We gave it a B
Perhaps the most memorable moment of the agreeable 1998 film Ever After—which took some Cinderella liberties with the classic tale—is the moment in which a nervous, glittering, butterfly-winged Drew Barrymore enters the climactic ball with a sighed refrain of “Just breathe.” Do not worry, fans: the new musical version of Ever After is not devoid of that empowering moment. And though we may be on the cusp of princess fatigue given that Disney just unveiled a new Cinderella coupled with the fact that this pleasant, sweetly old-fashioned production is not yet at its most ideal stage, this Paper Mill Playhouse production (playing at the Millburn, NJ venue through June 21) proves there’s still life in the old gal yet.
Danielle de Barbarac (Rocky’s Margo Seibert) is a soot-covered servant under the thumb of Baroness Rodmilla de Ghent (Christine Ebersole, ideally cast), a stepmother whose disposition rhymes with ‘itch’, who dreams of the ability to dive into books and live a full life without a man defining her. No mice or pumpkin-carriages here, but there is a Prince named Henry (If/Then’s James Snyder), who becomes her fancy, but the twist here is that our heroine often rescues him and not vice versa. His merry band includes a sly-tongued captain (Charl Brown) and none other than Leonardo da Vinci (the delightful Tony Sheldon), who both keep him out of trouble with his royal folks (Charles Shaughnessy and Julie Halston), after Henry makes several attempts to break free of several arranged, doomed nuptials.
This literate, faithful adaptation—blessed with a gorgeous score by longtime collaborators Marcy Heisler and Zina Goldrich—appears to be on the fast track to Broadway (like Paper Mill’s Newsies and Honeymoon in Vegas before it), and we’ve been taught that pre-teen girls make for some serious ka-ching at the box office. (Lest one forget, Wicked is now in its 12th year on the Great Way.) But before it gets there, director/choreographer Kathleen Marshall (Anything Goes)—whose fancy footwork is best shown in a fun Act I number about Danielle becoming a Gypsy queen—might need to remove some of the lumps. The first act is overstuffed and too long (and that creepy Pierre guy who sleazes over Danielle is just as chuck-worthy as it was in the movie), and as golden-voiced as she is, Seibert isn’t quite as adept with light comedy as her silver-screen predecessor—it probably doesn’t help either that she’s surrounded by some of the choicest cut-ups in the biz, like Ebersole, Halston and Sheldon.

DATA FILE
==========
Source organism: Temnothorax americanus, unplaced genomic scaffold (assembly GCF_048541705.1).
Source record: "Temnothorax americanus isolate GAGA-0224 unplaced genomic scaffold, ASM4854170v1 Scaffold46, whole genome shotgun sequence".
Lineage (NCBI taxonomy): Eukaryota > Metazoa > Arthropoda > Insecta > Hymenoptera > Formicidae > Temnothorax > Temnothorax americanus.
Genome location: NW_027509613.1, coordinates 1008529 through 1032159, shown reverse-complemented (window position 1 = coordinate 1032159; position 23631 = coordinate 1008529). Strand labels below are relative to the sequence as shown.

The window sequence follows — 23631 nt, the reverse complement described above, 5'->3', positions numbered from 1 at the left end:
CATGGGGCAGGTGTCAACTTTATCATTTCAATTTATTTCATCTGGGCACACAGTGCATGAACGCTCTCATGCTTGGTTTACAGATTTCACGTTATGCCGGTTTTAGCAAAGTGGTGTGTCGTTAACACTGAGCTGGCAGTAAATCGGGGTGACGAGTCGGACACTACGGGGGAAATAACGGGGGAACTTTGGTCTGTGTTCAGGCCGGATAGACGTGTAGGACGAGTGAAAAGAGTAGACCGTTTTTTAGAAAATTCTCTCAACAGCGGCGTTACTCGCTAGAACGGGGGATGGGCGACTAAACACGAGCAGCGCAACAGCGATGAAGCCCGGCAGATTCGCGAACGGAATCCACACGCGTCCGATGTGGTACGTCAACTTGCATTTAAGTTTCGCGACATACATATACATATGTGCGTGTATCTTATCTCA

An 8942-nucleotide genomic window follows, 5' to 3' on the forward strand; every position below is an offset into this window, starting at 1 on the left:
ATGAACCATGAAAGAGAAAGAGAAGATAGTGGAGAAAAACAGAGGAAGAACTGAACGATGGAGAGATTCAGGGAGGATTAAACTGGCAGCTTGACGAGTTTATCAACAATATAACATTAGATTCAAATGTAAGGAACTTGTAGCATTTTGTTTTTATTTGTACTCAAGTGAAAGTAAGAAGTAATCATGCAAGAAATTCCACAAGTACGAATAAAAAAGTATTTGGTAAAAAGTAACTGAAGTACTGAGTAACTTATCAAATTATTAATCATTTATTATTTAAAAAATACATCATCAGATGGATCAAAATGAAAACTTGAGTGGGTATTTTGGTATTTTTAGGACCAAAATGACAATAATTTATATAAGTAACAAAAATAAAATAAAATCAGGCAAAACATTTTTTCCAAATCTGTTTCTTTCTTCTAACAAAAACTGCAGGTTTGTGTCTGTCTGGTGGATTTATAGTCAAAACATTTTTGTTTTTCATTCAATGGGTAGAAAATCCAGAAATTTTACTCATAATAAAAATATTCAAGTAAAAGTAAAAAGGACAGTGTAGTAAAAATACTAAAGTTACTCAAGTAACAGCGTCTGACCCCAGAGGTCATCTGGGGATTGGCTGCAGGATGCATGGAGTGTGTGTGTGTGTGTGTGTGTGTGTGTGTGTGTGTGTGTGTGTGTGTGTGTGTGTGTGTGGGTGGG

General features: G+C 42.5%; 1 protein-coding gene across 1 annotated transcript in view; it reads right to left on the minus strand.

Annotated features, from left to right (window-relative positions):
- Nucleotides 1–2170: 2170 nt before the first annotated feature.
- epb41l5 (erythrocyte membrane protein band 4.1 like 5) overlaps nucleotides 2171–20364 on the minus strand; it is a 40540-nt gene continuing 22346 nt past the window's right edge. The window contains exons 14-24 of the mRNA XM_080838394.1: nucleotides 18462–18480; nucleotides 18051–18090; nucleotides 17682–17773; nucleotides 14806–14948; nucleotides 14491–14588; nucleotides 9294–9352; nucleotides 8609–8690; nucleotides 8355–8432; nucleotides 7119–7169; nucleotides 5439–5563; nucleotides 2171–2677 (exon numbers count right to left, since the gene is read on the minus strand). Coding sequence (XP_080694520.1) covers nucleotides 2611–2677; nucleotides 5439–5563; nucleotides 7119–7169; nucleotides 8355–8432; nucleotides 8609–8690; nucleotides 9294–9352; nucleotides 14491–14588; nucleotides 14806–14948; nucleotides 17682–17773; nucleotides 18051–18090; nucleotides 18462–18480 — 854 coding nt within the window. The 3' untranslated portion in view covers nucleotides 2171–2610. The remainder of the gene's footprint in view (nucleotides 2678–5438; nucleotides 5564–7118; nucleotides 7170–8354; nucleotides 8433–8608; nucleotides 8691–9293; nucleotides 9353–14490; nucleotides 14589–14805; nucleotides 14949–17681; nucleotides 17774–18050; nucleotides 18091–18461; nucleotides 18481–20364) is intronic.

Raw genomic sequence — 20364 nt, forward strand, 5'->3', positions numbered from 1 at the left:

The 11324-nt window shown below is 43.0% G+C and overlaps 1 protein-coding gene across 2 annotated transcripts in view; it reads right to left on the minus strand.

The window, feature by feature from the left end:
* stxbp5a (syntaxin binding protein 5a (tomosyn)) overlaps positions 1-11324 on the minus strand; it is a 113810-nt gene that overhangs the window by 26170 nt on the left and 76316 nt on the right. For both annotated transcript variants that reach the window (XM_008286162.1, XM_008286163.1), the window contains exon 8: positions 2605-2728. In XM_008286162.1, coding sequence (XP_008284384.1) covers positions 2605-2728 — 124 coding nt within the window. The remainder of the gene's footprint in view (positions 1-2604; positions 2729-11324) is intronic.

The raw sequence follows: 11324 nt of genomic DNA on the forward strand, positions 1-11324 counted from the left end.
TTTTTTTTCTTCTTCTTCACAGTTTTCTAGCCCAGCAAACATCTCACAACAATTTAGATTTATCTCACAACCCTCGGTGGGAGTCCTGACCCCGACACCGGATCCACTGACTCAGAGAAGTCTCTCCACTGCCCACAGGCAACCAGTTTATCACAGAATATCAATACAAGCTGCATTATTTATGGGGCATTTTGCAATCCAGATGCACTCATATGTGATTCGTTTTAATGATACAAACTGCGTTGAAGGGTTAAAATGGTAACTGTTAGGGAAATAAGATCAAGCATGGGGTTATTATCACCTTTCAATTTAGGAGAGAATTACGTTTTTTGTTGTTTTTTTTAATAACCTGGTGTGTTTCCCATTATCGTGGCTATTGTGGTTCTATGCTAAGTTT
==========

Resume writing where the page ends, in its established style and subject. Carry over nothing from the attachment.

Just to glance at the list of names above is like putting together your own Broadway party of super-talents, and if some of them are a tad squandered, they all make notable contributions; Snyder, in particular, actually exceeds his cinematic counterpart (he sounds marvelous too—young male Broadway hopefuls will be auditioning Prince Henry’s soaring “Right Before My Eyes” for years to come). Ever After isn’t yet a dream (or a wish) your heart makes, but with a little tidying up, it’s well on its way to being the ultimate in bibbidi-bobbidi-boo. B